Race discrimination in Australia refers to the unfair treatment or unfavorable actions taken against individuals based on their race.
A person’s race includes their colour, descent or ancestry, ethnic and social origin and their nationality or national origin.
How common is it?
The prevalence of race discrimination in Australia can vary across different contexts and regions. While it is difficult to determine the exact frequency, studies and reports suggest that race discrimination continues to be a concern in certain sectors of Australian society.
Where can it happen?
Discrimination based on race can occur in various settings, such as workplaces, educational institutions and even online platforms. It can also occur when someone is applying for accommodation or credit or insurance. It can also occur when dealing with tradespeople, businesses or governments. The conduct can can take both overt and subtle forms, making it crucial to address all instances of unfair treatment.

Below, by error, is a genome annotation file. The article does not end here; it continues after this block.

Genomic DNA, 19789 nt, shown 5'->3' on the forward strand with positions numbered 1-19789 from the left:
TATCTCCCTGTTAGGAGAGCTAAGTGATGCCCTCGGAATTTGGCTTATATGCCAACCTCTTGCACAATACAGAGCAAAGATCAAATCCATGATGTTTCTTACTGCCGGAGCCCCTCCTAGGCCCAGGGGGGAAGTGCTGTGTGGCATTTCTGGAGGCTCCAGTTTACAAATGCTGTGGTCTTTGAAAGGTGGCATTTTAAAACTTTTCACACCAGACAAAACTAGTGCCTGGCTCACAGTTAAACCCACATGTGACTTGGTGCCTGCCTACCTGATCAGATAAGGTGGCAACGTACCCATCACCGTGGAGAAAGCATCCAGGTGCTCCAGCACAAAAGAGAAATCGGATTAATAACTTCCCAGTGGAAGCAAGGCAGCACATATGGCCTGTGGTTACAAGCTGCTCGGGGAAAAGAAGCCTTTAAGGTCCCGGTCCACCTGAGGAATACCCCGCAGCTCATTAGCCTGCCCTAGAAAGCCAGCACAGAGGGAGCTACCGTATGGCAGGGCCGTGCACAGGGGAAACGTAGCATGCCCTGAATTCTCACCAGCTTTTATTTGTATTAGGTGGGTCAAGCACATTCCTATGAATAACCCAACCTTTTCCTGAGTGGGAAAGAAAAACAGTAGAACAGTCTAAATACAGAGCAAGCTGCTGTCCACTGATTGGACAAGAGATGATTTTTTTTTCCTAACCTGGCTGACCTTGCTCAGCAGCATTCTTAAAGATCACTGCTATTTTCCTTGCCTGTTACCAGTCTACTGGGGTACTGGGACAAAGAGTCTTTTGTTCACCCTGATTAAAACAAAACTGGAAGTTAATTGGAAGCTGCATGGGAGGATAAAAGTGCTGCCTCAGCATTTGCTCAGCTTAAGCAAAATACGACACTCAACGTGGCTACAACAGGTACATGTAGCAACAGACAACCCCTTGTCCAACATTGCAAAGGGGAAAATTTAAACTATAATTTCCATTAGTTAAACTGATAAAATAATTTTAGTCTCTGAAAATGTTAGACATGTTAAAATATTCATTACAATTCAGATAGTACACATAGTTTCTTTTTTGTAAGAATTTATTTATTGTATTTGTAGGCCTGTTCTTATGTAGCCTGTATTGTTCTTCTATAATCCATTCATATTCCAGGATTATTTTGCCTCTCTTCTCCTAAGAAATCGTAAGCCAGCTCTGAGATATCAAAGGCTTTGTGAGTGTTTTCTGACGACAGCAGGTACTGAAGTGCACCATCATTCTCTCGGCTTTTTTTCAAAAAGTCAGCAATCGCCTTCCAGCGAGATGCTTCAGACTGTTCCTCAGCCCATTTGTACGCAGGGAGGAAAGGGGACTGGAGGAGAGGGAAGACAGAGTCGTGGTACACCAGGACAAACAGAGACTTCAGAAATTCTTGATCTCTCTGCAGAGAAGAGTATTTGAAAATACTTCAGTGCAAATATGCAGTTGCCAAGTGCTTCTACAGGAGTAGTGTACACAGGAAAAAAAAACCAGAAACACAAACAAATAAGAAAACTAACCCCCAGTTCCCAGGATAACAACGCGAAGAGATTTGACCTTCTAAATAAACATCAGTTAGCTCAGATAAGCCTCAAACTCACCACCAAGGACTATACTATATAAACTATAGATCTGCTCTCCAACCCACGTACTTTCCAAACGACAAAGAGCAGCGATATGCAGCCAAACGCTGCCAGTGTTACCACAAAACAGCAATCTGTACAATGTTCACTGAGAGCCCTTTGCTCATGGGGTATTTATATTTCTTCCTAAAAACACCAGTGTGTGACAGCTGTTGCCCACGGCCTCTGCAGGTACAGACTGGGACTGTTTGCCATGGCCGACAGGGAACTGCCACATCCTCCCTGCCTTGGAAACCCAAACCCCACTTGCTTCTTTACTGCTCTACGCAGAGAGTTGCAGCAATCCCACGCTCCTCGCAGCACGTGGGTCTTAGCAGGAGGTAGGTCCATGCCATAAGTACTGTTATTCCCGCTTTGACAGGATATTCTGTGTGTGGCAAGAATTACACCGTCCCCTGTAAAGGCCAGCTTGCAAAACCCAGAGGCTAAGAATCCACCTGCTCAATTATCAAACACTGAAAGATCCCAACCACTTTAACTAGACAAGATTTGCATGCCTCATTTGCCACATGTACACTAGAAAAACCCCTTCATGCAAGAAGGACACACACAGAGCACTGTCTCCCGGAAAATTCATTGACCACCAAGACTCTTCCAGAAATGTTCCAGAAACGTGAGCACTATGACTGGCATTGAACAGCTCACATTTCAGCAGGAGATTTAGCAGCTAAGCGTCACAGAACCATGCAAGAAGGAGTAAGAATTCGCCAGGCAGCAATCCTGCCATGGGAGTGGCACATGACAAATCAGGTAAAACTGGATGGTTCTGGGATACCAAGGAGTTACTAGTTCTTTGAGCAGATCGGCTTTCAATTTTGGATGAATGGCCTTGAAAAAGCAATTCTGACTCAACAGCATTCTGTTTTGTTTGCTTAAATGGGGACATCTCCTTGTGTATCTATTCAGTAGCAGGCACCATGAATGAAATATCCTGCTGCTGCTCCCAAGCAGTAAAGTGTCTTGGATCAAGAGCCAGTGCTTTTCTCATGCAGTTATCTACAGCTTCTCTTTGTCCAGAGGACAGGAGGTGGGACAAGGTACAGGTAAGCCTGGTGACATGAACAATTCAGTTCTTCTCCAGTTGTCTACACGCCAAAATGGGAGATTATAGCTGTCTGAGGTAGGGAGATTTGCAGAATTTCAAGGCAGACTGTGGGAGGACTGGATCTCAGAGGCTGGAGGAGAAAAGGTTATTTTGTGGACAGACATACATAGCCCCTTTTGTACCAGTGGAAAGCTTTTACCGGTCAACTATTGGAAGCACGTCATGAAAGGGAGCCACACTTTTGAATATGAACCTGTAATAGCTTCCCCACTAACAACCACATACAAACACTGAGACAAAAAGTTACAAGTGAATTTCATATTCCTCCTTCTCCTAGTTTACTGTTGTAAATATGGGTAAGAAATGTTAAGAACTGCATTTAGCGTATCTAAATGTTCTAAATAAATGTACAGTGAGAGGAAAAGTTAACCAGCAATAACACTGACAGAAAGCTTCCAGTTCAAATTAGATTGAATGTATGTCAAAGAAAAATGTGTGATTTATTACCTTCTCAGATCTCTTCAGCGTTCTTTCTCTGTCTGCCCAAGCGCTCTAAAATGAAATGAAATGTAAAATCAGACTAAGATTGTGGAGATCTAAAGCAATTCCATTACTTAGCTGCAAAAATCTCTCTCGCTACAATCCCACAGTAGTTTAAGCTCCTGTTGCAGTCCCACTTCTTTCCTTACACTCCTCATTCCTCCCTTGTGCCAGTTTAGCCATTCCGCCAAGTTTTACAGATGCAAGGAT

It is indeed unlawful to discriminate against someone in Australia on the grounds of their race or social origin. The Australian Human Rights Commission Act 1986 prohibits race discrimination in various areas, including employment, education, housing, and the provision of goods and services. In Queensland the Anti-Discrimination Act 1991 makes it unlawful to discriminate against someone on the basis of race.
Remedies can include compensation
People who experience unlawful race discrimination in Australia have several remedies available to them. They can lodge a complaint with the Australian Human Rights Commission or the relevant state or territory anti-discrimination body. In Queensland this is the Queensland Human Rights Commission (QHRC). These bodies have the authority to investigate complaints, facilitate conciliation, and, if necessary, take legal action to address the discrimination. Compensation is also a remedy available to people.
Seek legal advice
If someone experiences unlawful discrimination in Australia, it is advisable for them to gather evidence, such as written records, emails, or witness statements. They should then seek expert legal advice from a qualified professional, such as an employment lawyer at Human Rights Claims, to understand their rights and options. Reporting the incident to the appropriate anti-discrimination body is an important step towards seeking redress and promoting equality. If you have experienced race discrimination – please call Human Rights Claims on 1800 437 825 for a confidential chat about your rights and options moving forward.
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